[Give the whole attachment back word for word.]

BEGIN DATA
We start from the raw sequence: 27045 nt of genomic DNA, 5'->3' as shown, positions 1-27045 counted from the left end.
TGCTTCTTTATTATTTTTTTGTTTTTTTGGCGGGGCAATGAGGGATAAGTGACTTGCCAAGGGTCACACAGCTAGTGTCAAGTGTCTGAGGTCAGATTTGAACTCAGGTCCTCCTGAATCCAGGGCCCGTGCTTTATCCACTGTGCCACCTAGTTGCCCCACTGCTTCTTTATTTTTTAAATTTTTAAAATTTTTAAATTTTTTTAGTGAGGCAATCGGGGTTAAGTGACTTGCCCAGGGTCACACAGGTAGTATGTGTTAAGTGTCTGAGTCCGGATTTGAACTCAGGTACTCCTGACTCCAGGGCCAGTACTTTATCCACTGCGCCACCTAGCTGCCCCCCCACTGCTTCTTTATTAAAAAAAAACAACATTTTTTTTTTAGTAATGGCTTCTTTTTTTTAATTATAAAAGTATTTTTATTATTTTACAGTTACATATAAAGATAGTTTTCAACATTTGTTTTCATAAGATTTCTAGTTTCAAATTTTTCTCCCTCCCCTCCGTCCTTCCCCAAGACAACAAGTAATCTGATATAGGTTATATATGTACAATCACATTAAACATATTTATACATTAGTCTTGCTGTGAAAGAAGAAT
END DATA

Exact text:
We start from the raw sequence: 27045 nt of genomic DNA, 5'->3' as shown, positions 1-27045 counted from the left end.
TGCTTCTTTATTATTTTTTTGTTTTTTTGGCGGGGCAATGAGGGATAAGTGACTTGCCAAGGGTCACACAGCTAGTGTCAAGTGTCTGAGGTCAGATTTGAACTCAGGTCCTCCTGAATCCAGGGCCCGTGCTTTATCCACTGTGCCACCTAGTTGCCCCACTGCTTCTTTATTTTTTAAATTTTTAAAATTTTTAAATTTTTTTAGTGAGGCAATCGGGGTTAAGTGACTTGCCCAGGGTCACACAGGTAGTATGTGTTAAGTGTCTGAGTCCGGATTTGAACTCAGGTACTCCTGACTCCAGGGCCAGTACTTTATCCACTGCGCCACCTAGCTGCCCCCCCACTGCTTCTTTATTAAAAAAAAACAACATTTTTTTTTTAGTAATGGCTTCTTTTTTTTAATTATAAAAGTATTTTTATTATTTTACAGTTACATATAAAGATAGTTTTCAACATTTGTTTTCATAAGATTTCTAGTTTCAAATTTTTCTCCCTCCCCTCCGTCCTTCCCCAAGACAACAAGTAATCTGATATAGGTTATATATGTACAATCACATTAAACATATTTATACATTAGTCTTGCTGTGAAAGAAGAAT